Nintendo gets a bad rap because they're more militant about this than other major publishers. For example, Microsoft is far more lax when it comes to fan creations. While they do have their rules regarding what is or isn't allowed, they have allowed quite a few fan games based on properties like Halo, including SPV3, Installation 01, and Project Contingency. If MS was like Nintendo, they would have shut those projects down on sight.
Nintendo may be within their rights to do what they do, but this zero-tolerance approach to fan games does not built any good will with gamers. They could at least try a more permissive approach like what MS does, allowing non-commercial releases of projects based on Nintendo IP with certain sharply-defined parameters.
This is spot on. It's not about whether Nintendo have the right to do what they do. It's about whether it's the correct thing for them to do. I say it gives them a bad look and hurts their fans.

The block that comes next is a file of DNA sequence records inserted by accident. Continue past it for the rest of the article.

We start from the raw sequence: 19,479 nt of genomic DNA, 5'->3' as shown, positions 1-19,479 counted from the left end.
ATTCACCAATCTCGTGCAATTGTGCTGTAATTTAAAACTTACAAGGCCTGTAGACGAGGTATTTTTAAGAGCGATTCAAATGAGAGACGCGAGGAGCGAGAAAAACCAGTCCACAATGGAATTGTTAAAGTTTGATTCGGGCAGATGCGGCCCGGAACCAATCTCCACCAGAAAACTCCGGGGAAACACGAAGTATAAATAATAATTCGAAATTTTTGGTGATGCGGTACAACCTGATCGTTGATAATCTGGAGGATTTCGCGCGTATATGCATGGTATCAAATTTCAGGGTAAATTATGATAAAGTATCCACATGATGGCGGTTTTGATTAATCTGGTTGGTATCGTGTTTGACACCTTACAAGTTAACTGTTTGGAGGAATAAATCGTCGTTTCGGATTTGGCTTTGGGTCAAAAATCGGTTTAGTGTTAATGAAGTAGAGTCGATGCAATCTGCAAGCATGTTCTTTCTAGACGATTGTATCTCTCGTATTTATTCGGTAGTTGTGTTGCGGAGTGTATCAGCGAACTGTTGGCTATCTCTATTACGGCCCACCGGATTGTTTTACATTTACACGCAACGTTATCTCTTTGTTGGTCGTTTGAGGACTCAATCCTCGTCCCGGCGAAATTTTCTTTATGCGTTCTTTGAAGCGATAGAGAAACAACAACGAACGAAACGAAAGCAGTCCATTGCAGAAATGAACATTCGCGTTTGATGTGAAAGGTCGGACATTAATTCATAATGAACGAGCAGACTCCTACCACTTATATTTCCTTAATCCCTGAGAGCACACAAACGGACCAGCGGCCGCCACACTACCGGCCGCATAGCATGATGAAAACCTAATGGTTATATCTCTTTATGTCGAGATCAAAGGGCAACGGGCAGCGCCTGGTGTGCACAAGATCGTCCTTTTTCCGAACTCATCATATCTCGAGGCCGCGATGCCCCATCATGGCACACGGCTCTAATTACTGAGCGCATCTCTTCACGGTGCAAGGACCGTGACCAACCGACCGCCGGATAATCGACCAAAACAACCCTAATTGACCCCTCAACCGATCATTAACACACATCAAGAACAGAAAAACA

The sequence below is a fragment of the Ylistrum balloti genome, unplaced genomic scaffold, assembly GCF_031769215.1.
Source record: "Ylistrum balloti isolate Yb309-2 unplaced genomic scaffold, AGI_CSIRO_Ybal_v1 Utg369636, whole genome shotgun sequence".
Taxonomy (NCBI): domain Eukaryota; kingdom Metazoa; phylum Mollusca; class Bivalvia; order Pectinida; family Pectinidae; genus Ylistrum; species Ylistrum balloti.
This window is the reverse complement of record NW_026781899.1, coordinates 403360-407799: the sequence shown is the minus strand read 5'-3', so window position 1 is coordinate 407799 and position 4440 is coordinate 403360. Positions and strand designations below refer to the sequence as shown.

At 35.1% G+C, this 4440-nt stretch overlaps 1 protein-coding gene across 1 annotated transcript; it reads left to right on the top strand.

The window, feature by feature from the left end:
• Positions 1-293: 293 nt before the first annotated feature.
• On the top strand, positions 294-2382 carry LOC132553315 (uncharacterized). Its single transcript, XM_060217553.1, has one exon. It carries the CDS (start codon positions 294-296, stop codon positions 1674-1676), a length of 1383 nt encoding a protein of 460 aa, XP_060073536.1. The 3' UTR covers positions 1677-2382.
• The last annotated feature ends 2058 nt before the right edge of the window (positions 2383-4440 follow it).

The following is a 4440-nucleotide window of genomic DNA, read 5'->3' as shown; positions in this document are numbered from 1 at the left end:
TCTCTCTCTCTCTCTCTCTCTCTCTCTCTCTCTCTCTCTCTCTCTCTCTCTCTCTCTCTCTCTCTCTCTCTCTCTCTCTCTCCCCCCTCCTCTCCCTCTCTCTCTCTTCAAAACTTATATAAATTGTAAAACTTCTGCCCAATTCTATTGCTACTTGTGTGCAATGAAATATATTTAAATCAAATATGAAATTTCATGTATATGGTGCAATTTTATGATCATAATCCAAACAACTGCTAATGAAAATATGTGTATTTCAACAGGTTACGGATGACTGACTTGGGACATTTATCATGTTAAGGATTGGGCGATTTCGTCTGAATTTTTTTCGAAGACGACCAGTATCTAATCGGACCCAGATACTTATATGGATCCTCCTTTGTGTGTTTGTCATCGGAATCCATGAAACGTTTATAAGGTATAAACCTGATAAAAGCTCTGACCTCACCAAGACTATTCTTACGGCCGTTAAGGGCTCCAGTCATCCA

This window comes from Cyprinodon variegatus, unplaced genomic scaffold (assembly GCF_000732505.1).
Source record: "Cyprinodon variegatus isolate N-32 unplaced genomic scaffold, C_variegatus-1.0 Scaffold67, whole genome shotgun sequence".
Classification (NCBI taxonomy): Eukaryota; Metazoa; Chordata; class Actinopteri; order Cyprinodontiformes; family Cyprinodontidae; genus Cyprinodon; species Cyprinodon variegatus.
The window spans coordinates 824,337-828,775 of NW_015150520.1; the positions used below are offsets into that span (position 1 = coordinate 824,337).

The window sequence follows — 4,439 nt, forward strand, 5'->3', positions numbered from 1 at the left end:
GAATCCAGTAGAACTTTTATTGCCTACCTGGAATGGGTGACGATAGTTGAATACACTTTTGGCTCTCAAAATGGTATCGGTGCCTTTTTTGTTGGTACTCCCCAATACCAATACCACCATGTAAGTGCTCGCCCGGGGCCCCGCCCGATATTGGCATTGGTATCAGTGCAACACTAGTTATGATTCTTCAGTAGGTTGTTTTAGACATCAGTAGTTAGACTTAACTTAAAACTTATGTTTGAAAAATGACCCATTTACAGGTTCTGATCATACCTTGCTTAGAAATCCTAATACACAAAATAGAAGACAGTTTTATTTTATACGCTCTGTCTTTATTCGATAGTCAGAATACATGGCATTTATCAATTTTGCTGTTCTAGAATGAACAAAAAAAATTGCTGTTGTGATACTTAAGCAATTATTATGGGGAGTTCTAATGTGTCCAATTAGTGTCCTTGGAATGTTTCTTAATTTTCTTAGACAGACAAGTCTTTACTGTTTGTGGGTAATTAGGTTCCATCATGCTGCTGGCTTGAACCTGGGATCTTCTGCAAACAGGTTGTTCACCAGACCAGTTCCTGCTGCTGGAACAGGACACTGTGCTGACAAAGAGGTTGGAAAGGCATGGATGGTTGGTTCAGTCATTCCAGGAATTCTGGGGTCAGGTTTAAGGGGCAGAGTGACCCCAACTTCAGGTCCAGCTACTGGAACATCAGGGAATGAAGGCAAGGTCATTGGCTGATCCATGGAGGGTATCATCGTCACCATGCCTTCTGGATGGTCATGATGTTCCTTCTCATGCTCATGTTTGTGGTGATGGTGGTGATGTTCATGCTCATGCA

Sega are the example I always turn to now. The best Sonic game in literally decades came as a result of Sega allowing and even encouraging the fan game and ROM hacking community. This allowed them to spot and hire the super-talented superfans who get what makes a great Sonic game better than Sega's own devs. I imagine Sonic Mania has spun rather a lot of money from Sega (not to mention the Sonic remakes made by the same guys), and contrary to what some people have said in this topic, I haven't noticed that Sega have somehow lost the Sonic IP because they didn't defend it hard enough.